Usually you would expect an element of elegance coming out from a person who holds the post of a cabinet minister. But as soon as you read the news, you quickly realise that Malaysia is still quite far from it.
Take the recent accusations against the owner of this newspaper for example. Some unknown blogger posted an anonymous allegation that Mr Tong Koi Ong is betting against the ringgit for his personal gains. I was amused to see how several senior politicians were very quick to comment on this issue, to the extent that they inadvertently perpetuate the yet-to-be-proven allegation themselves.
I don’t know whether or not this accusation is true. So when journalists called me up, I said I cannot comment on something I don’t know about.
But politicians seem to have a special skill in making comments that they initially thought was clever but are quickly proven to be otherwise. Perhaps an example worth discussing a bit more is the recent comment made by the Agriculture and Agro-based Industry Minister Datuk Seri Ismail Sabri Yaakob.
To avoid confusion, let me quote fully his comment in Malay first, with just some corrections of his Malay grammar and spelling.
He said “Maaf saya beri pandangan. Selain daripada KPDNKK yang patut gunakan akta kawakan harga dan anti pencatutan untuk ambil tindakan kepada peniaga yang naikkan harga tanpa sebab munasabah. Kuasa yang terbesar ada pada pengguna. Majoriti pengguna adalah Melayu. Cina adalah minoriti. Kalau Melayu boikot perniagaan mereka, mereka tiada pilihan untuk turunkan harga. Bayangkan banyak kedai makan Cina yang tiada logo halal dan beberapa kali diserbu dan ditangkap kerana kehalalan meragukan. Melayu masih berpusu-pusu di restoran tersebut sedangkan ada beribu-ribu restoran Melayu yang sah halal. Lihat sahaja Old Town White Coffee. Diragui baru-baru ini.Tetapi orang Melayu gagal untuk boikot.Lebih-lebih lagi pemiliknya dikatakan keluarga Ngeh DAP Perak yang terkenal anti Islam. Selagi Melayu tidak berubah. Selagi itulah Cina ambil kesempatan untuk tindas Melayu.”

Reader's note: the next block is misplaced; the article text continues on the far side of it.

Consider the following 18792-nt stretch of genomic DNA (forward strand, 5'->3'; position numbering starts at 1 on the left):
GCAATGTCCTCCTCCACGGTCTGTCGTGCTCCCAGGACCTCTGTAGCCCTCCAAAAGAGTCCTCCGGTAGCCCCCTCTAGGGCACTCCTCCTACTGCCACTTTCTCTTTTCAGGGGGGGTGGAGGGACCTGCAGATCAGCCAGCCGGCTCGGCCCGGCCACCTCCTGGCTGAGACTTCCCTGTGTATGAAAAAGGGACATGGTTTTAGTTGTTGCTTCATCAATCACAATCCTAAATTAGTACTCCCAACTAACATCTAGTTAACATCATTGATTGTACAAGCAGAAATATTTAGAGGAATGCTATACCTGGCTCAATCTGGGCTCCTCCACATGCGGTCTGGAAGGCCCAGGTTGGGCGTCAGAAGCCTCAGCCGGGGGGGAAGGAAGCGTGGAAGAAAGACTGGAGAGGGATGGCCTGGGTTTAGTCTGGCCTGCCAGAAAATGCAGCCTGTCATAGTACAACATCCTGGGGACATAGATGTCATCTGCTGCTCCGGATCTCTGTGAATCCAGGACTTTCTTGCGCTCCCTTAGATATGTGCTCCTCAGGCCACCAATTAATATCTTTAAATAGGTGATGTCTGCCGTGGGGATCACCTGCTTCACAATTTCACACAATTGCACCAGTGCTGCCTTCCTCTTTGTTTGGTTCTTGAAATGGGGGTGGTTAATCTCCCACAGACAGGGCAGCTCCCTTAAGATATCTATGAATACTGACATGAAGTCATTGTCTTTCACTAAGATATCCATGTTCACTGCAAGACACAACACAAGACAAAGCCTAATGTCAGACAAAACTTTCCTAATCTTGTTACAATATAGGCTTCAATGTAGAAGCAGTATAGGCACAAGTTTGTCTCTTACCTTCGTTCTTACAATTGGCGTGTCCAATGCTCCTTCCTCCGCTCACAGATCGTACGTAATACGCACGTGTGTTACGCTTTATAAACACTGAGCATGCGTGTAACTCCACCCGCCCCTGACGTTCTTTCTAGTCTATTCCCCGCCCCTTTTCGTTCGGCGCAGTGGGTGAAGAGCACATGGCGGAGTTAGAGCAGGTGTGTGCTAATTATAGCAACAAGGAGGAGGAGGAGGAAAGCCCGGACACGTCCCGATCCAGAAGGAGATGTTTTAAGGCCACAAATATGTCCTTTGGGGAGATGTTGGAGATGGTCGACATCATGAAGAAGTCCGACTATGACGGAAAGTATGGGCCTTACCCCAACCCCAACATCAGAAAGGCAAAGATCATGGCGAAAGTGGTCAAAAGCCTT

You have to read it in Malay to understand how amazing this statement is. In just one paragraph, the Minister managed to talk about price theory and the economics of supply and demand, and blended them smoothly with racial hatred, partisan politics, religion, and the good old accusation about how ethnic Chinese is victimising the Malays.
Let’s admit it. This achievement requires a very special skill that common people like you and me may not have.
The economic principles behind his statement are actually quite sound. His suggestion is that we as consumers should not depend just on the Ministry of Domestic Trade (KPDNKK) to control prices. Instead we should use our consumer power to influence price. And the biggest power that consumers have is of course the power to choose.
We should choose not to buy items or services that we feel are over-priced. That will result in a reduction of demand and an oversupply of the said item. By allowing the market to work, the impact would be a drop in prices as suppliers compete to sell their products or services.